I previously grilled cod over a charcoal grill with apple and hickory wood chips to add flavor, so I had a nice, smoky fish as the foundation of my taco. Then I stir-fried corn and a few bacon bits with a champagne-honey vinaigrette I happened to also have sitting around. I placed kalamata olives and goat cheese across the top, drizzling more vinaigrette and some lemon juice to finish off the tacos. I would have preferred to add avocados, but none of mine were ripe yet. Hence the goat cheese, as I felt it would add a nice creamy component to balance the citrus and tie in the smoky flavors. I also wanted to throw some sprigs of mint on there, but my dog has decided my herbs make for a good pee spot. Drat. I still have leftovers so hopefully my avocados will be ready by tomorrow!

Délicieux!

 

Cherry-Apple smoked chicken salad

Stepping up

I’m back! Sort of. I literally wrote the menu as my husband drove us to the commissary, pulling ideas out of thin air. After going a week without a menu and winging it as I used to, I remembered why I started this in the first place. If you ever want to see my head explode, just ask me what’s for dinner. I will die. I get asked not just by every child, but multiple times by every child every day. Still need to sweep up the strands of torn out hair on the floor.

We did the big grocery trip, and I posted the menu (this afternoon, which did not help me avoid the dinner question- Charli even texted me from after school practice).

Mike spent the day smoking the chicken with cherry and Apple juice soaked wood chips. Smoking is the key flavor component here. I know it’s a pain and requires time, so if you have it, do it. I mean wow!

We peeled one apple and made the sauce with mayonnaise, apple cider vinegar, garlic salt, pepper, and bacon bits. I blended the sauce separately to taste, them added in to taste. The sweetness from the apple cuts into the tartness of the vinegar, adding an extra layer to the smoked flavor of chicken. And bacon is always delicious. It provided a sweet and savory finish on the palette. We served over romaine lettuce, which the kids ended up using like a taco shell and eating all together. For sides, we served apple slices and Italian bread with dipping oils. Well, they got apple slices. I’m still taking it easy on this tummy of mine.

Et voila! I know not everyone can smoke a chicken, but at least put an effort to flavoring the chicken during the cooking process as much as possible. It makes all the difference. Bon appetit!

Hunting For Silver Linings

Crohnically Ill, Stepping up

As my Crohnies can sympathize, I just came off a rough weekend of tummy pains, nausea, toilet time, and the like. The past three weeks have been a downhill slide of fatigue and pain, most likely due to a bacteria overgrowth (recurring issue following bowel resection). My poor kids remained cooped inside, bored out of their minds and motherless. Meanwhile I’m hidden in my cave like a miserable hermit.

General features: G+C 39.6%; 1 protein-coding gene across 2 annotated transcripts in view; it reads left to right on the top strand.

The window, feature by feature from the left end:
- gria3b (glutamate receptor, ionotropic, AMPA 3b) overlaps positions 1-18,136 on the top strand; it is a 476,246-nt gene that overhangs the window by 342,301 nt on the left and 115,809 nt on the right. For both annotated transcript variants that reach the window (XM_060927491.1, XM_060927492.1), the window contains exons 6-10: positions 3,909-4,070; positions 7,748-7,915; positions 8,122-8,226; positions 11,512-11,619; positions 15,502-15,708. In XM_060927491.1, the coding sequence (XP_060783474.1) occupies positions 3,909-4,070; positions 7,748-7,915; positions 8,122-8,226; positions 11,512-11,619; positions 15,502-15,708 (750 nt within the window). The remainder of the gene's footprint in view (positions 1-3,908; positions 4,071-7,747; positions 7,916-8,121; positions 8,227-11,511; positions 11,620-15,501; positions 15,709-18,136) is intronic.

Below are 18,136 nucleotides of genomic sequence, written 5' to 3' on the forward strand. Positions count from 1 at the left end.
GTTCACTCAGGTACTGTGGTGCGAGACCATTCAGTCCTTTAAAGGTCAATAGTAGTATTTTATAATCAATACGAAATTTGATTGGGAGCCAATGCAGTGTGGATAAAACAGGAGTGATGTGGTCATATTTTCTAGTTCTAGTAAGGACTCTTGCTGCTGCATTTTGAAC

Today I receive the results of my dog’s biopsy (he just had surgery to resolve a separate issue), and it turns out he has cancer. Can I not catch a break? Not seeming to be petty but my close friends know all the gritty details of my personal life right now and it ain’t pretty. BUT I’m a glass half full kinda gal. Mentality changes everything, and I do have some silver linings in my life.

#1 today was our anniversary; I didn’t remember and my husband wasn’t even mad. He was banking on me not remembering so he could surprise me. Score! PLUS we technically have 2 anniversaries since we got legally married one year and ceremoniously married the next (my surgeries interrupted the ceremony business) so I still have April 6 to make it up to him. Double score!

#2 whilst holed away in my tower, I managed to get 5,000 words into my new story idea that I’ve been internally marinating on for a few weeks. Not a total waste of a weekend.

#3 my kids are super thoughtful and sympathetic. I even mustered the strength to demolish John in chess. I am oh so kind.

#4 I get to go to work with some adorable students. Listening to them speak franglais all day is hilarious! “Mme Zahm, est-ce que je peux sharpen my crayon?” Yes, yes you may!

#5 I get to speak French all day. The best moments are when I ask someone a question and all I get is a blank stare, and I’m wracking my brains remembering if I’ve asked in the correct language.

#6 people are very supportive. From my close friends, colleagues, family, and even my facebook and twitter buds, all of you rock!

So what’s your silver lining? Something HAS to be positive in your life, just look! And share with the rest of us via comments:)

Champagne-vinaigrette magic

Stepping up

So I made this dish for my mom when she came to visit, and she could not stop raving! I don’t know why. I learned my cooking from her, and the sauce I used is similar to her balsamic vinaigrette-same basics, just change a few ingredients. Needless to say, it’s a light meal with food my body can process, which really counts.

First things first- make the vinaigrette! I used 1/3 champagne vinegar to 1 cup evoo. I also used orange zest, the juice of said orange, basil, honey, and ginger. Honey is the trick here, as it cuts the tartness of the vinegar. Once well blended, I poured over the chicken. Heating the pan to medium, I seared off the chicken in this sauce, placing it in a baking pan and cooking it at 420 for 30 minutes. Meanwhile, I boiled angel hair pasta (no whole wheat for me- bad for belly!).

Whilst that was going, I chopped carrots and cooked them over medium high heat until they began to soften , turning the heat down to medium low. I salted, then added brandy and honey, allowing it to cook on low for the rest of the time.

I drained the pasta and cooked French cut green beans in the pan, adding the pasta back in and mixing all of it with the vinaigrette. I served onto plates, placing the chicken on top and drizzling with some more sauce. I put the rest of the dressing in a dish and placed on the table in case anyone wanted to add to their plate. Some of my kids love this, but some aren’t fans so I toss lightly. Et voila! Bon appetit!